Why Are People Accused Of Copyright Infringement?

by : Richard Cunningham

When you hear about people caught of copyright infringement, many different things can happen to them. First, copyright infringement is both a civil and criminal crime, so people caught of copyright infringement are likely to get both sued and tried in criminal court. Because of the nature of copyright laws, if and when people are caught of copyright infringement, it’s likely they will get repercussions from far and wide.

People are always looking for others violating copyright laws. Copyright owners and/or agents surf the Internet, so they may find the violations themselves. Usually, if someone finds a person violating their copyright rights, they’ll notify the person or entities involved and ask they permanently remove the content, if it’s available on the Internet. They do this by either asking the person directly to take it down, or demanding the website server to take it down (which they will, immediately, and probably suspend the account). If the person or entity hosting the violation doesn’t take it down, more serious actions will be taken, such as a lawsuit or criminal charge.

People caught for copyright infringement do not automatically go to jail, although some entities like major television, music, movie publishers and distribution channels may lead you to believe otherwise. For example, many people are caught for copyright infringement at YouTube.com, but they only need to take down the material. In many cases, YouTube.com will take the material down before the poster (the person who put the copyrighted information on the site to begin with) has a chance to see the warning.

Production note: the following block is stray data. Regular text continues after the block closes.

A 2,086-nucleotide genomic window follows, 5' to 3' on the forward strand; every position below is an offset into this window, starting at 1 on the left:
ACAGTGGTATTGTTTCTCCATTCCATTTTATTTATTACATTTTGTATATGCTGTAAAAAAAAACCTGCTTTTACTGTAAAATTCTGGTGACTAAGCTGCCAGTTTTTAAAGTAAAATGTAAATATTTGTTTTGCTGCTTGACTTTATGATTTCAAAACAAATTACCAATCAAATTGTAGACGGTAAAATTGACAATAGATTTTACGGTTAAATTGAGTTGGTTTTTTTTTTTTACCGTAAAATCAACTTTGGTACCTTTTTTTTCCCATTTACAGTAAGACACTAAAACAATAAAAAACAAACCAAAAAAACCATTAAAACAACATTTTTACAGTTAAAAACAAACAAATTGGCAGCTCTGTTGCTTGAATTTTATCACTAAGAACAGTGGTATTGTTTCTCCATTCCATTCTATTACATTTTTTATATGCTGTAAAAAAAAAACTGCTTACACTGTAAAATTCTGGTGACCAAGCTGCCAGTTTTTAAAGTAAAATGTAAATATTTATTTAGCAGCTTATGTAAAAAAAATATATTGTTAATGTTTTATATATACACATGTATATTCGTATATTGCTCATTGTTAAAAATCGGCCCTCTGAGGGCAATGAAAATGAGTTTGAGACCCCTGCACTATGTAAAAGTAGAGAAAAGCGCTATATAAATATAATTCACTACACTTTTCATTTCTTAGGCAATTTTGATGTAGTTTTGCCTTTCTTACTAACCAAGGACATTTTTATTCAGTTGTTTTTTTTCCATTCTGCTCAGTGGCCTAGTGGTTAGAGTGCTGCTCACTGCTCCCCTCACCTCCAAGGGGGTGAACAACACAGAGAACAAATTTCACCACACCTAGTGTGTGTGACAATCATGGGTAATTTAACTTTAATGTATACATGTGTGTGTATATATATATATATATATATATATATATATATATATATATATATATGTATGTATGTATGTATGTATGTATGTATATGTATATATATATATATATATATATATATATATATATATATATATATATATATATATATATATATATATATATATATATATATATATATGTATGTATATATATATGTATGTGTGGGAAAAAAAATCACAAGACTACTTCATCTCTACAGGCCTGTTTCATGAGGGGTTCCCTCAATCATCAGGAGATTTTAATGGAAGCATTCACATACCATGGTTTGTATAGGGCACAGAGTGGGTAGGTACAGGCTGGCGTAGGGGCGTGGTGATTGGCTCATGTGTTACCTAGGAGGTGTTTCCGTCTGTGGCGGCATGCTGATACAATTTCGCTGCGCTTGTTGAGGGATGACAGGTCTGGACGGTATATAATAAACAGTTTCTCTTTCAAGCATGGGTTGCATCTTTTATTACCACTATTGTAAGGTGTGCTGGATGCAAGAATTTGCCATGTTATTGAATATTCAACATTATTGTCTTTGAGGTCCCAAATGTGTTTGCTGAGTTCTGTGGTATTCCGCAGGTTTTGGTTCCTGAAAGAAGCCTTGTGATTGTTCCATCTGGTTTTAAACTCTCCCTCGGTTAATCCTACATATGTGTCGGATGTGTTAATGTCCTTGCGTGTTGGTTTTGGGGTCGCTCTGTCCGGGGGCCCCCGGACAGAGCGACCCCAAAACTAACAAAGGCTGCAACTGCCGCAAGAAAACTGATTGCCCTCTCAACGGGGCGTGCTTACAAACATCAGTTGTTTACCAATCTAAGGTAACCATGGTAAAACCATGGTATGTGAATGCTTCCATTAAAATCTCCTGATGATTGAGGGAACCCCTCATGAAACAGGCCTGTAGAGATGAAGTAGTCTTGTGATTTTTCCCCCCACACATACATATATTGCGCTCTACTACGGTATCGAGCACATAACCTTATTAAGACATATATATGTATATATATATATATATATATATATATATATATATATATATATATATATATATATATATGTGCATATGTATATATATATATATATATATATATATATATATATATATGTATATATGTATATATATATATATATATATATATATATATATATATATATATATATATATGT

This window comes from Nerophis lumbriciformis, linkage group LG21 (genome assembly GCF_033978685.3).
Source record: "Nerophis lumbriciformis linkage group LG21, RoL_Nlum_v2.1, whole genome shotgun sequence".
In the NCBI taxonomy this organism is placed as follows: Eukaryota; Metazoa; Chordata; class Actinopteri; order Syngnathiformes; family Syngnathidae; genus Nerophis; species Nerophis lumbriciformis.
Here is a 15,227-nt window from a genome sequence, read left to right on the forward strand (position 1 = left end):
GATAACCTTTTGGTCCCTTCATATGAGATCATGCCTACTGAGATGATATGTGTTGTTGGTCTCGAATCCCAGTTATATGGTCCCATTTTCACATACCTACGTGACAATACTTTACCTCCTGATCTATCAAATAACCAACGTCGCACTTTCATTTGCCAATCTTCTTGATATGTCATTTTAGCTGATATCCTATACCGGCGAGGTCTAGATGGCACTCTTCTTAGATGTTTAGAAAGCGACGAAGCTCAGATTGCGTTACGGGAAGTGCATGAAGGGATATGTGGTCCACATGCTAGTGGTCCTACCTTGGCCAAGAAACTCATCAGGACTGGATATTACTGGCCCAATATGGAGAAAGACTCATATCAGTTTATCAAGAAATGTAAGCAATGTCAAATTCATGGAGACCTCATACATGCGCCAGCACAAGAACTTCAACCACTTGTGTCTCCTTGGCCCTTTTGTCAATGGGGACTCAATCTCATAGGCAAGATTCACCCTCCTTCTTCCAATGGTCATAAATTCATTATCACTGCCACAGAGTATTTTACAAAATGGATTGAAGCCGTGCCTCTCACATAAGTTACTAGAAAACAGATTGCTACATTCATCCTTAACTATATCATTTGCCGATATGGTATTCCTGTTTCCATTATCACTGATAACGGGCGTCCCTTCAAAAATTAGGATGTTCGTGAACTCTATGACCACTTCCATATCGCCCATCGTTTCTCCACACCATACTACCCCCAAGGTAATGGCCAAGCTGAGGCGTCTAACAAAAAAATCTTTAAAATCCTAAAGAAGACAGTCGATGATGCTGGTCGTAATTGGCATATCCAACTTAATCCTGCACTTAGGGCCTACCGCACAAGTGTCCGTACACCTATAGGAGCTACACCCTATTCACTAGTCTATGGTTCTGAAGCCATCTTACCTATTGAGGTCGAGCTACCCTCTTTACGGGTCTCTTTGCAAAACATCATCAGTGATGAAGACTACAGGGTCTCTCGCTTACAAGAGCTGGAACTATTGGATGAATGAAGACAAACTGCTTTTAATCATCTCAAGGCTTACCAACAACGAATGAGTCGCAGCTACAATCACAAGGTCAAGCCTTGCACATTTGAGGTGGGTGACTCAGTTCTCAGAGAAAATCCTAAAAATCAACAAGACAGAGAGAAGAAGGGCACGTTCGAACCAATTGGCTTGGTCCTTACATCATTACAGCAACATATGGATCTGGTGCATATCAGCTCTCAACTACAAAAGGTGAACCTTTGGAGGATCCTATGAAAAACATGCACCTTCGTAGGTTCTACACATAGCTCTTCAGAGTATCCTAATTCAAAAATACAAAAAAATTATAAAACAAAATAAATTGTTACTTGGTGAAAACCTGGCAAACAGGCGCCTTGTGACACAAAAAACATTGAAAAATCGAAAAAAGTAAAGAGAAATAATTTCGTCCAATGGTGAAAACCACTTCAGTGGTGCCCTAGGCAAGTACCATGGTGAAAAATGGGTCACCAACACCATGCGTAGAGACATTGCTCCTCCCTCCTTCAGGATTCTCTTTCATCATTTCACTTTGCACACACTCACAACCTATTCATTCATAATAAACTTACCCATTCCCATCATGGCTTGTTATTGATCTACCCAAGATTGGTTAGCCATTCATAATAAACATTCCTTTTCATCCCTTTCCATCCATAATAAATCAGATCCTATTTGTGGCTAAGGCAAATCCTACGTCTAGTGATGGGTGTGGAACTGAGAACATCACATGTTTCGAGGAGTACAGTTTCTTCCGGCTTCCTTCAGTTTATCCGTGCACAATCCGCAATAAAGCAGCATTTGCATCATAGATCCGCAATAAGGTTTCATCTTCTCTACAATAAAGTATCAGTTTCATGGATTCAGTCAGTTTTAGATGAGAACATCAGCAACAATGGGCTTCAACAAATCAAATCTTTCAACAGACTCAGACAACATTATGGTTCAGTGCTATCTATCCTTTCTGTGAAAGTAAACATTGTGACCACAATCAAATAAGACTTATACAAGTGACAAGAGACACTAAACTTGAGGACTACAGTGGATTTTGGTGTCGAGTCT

Other times, a work will be present on a peer to peer file sharing service, such as Kazaa or Napster, and the host of said service will blame the end user (you!). So, even if you found a file on a file sharing service, such as Kazaa, doesn’t mean the copyright is open for you to take it. Many people caught of copyright infringement have been found through these peer to peer networks, and it has been found that the user who downloads the material gets charged and not the file sharing service. Be careful, if you are ever to use a peer to peer service such as Kazaa (or bit torrent, which is the code/program for another type of peer to peer file distribution tool) that you’re only downloading, and sharing, items that aren’t copyrighted works -- or you could be punished severely.

Sometimes, people are caught of file sharing from their IP addresses -- because they download something from a secure site, their servers can track your IP address (your unique location on the Internet, four sets of numbers, separated by periods, with at most three numbers in each set -- i.e. which is the IP address of Google.com). So even if you think you’ve bypassed the copyright law, you can still be found years later by tracing that IP address.

There are many ways to find people caught of copyright infringement. You can search through Google.com or look through newspaper databases. One thing, however, remains the same in all these cases -- people are downloading, sharing, or in some other way using copyrighted materials. The problem is, especially in the Internet age, is that even if you’re using something anonymously, you can still be tracked -- and prosecuted -- for the infringement. Be careful, in all you download or use, have the rights to use the item --sometimes it’s as simple as asking permission that will keep you from getting sued or sent to jail.